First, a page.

The Government is to water down proposed changes to the Family Court system which would have banned lawyers from acting in the early stages of disputes about the care of children.
Lawyers and the full Family Court bench have attacked the reform bill, saying it could discourage parents from seeking help and mean that fewer cases are settled.
Justice Minister Judith Collins says her officials have listened to the criticism and will recommend changes to the select committee considering the bill.
Most significantly, the revised bill is likely to allow lawyers to act earlier in the process.
Ms Collins announced the changes in August last year, which were estimated to save about $70 million over four years, describing them as the most significant since the Family Court was established.
The minister said on Saturday that will still be the case - although they will no longer bring about quite the same cost savings.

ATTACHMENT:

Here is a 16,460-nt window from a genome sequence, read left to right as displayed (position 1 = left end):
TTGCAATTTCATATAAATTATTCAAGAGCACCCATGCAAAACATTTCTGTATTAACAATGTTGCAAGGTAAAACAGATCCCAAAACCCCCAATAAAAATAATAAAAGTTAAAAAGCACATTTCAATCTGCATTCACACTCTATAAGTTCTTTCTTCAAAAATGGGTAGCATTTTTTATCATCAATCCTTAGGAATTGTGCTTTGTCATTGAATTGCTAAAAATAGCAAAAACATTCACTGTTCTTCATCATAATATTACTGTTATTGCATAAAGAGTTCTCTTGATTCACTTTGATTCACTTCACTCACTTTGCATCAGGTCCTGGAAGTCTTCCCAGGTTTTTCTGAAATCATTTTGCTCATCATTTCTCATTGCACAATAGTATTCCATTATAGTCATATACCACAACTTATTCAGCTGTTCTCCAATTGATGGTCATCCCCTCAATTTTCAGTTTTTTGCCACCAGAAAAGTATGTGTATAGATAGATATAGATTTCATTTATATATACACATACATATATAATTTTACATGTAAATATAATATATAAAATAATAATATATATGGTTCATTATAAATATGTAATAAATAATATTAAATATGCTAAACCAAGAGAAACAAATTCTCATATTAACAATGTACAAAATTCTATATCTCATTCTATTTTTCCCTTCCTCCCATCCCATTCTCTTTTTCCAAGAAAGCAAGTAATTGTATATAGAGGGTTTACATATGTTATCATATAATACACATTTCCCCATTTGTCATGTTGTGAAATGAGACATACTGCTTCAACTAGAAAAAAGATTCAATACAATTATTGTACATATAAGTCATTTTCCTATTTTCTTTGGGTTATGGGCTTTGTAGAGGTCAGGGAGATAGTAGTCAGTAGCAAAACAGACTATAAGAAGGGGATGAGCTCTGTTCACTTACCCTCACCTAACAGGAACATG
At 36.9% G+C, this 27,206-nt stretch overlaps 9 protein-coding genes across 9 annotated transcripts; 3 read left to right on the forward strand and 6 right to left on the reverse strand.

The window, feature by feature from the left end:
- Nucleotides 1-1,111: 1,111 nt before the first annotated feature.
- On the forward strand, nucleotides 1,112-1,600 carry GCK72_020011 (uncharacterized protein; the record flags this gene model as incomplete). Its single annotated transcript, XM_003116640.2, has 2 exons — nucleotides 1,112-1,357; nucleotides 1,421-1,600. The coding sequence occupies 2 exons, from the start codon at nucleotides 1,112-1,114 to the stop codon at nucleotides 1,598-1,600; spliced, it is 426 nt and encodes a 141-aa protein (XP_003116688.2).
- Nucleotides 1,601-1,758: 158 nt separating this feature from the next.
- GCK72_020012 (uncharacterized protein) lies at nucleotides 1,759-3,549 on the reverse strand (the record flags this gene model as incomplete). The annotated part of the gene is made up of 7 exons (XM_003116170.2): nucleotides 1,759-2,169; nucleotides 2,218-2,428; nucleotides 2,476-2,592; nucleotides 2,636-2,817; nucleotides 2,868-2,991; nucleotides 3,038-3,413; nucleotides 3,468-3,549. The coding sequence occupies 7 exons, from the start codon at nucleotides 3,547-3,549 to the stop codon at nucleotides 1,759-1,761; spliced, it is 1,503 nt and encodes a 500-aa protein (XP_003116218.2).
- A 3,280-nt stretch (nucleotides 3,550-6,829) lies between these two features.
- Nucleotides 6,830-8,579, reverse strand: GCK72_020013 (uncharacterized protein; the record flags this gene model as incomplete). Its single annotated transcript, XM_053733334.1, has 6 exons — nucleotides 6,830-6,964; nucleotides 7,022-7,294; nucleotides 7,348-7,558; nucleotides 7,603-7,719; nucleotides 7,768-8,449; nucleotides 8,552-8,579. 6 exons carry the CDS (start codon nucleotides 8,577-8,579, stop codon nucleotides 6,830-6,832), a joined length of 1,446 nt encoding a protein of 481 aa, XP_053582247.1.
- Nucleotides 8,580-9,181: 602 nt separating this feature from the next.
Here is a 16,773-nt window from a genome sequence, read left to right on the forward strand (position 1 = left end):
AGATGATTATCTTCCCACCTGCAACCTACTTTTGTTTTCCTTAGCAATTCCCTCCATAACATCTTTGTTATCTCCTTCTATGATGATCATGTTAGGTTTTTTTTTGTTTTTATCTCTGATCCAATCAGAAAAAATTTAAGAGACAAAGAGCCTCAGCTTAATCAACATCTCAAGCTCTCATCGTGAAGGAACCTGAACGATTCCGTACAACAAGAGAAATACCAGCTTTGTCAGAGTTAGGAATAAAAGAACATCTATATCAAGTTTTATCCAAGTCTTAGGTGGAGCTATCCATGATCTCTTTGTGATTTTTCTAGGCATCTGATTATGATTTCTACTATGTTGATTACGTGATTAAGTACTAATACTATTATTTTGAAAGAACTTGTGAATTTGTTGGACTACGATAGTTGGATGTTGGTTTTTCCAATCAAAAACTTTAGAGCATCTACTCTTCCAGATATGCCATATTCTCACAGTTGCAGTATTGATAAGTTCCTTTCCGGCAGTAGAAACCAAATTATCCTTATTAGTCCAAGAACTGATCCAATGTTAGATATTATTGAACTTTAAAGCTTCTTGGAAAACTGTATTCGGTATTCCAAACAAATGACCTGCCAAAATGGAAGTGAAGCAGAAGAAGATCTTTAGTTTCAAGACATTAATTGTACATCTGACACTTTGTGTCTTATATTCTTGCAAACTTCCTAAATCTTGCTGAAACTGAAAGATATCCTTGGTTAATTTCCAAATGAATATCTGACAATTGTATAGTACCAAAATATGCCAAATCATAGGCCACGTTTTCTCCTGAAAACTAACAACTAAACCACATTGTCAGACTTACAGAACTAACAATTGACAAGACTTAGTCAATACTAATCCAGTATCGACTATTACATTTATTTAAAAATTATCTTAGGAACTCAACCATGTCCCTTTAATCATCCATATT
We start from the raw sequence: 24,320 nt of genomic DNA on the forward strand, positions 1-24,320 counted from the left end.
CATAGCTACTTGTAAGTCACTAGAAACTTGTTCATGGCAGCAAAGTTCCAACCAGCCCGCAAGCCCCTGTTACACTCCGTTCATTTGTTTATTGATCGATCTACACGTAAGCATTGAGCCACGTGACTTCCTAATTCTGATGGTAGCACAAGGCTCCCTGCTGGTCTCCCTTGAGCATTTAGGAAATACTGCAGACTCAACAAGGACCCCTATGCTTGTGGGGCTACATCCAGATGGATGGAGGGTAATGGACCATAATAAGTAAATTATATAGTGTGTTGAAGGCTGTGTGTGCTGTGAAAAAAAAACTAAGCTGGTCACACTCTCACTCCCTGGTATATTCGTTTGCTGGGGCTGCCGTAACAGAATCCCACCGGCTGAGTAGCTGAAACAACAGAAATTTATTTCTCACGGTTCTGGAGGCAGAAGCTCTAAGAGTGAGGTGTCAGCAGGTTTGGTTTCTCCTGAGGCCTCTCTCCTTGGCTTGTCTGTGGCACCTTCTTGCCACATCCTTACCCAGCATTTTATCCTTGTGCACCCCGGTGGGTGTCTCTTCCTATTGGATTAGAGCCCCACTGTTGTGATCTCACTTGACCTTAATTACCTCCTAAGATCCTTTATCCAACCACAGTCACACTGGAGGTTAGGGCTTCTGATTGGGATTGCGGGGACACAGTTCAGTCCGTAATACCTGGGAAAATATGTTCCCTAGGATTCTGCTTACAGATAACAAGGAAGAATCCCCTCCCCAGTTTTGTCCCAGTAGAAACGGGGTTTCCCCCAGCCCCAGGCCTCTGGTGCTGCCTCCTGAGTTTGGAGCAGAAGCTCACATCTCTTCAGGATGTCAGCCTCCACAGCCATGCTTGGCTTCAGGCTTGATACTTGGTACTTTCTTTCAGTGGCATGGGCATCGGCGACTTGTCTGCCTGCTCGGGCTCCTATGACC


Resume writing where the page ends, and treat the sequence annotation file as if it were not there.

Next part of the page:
"It will still save money but the fact is, that hasn't been the main focus. My main focus has been the management and relationship management regarding children.
"It should always be in the best interests of children - that's the compounding and main issue."
Ms Collins said her officials will also recommend that judges be able to direct counselling before mediation.
The cost of running the Family Court has ballooned by 70% in the past six years - and that needs to change, she said.
The Law Society is delighted the Government has backed away from parts of its proposed changes to the system.
Judith Collins says her officials have listened to criticism from Family Court judges and have now recommended that lawyers be allowed earlier in the process.
Law Society spokesperson on family law Garry Collin says that's great news - and he'd like to congratulate the minister.
However, he says the real winners are those who struggle to cope with the Family Court because of their position and emotion and they deserve the right to have a lawyer during mediation.
The select committee is due to report back in June.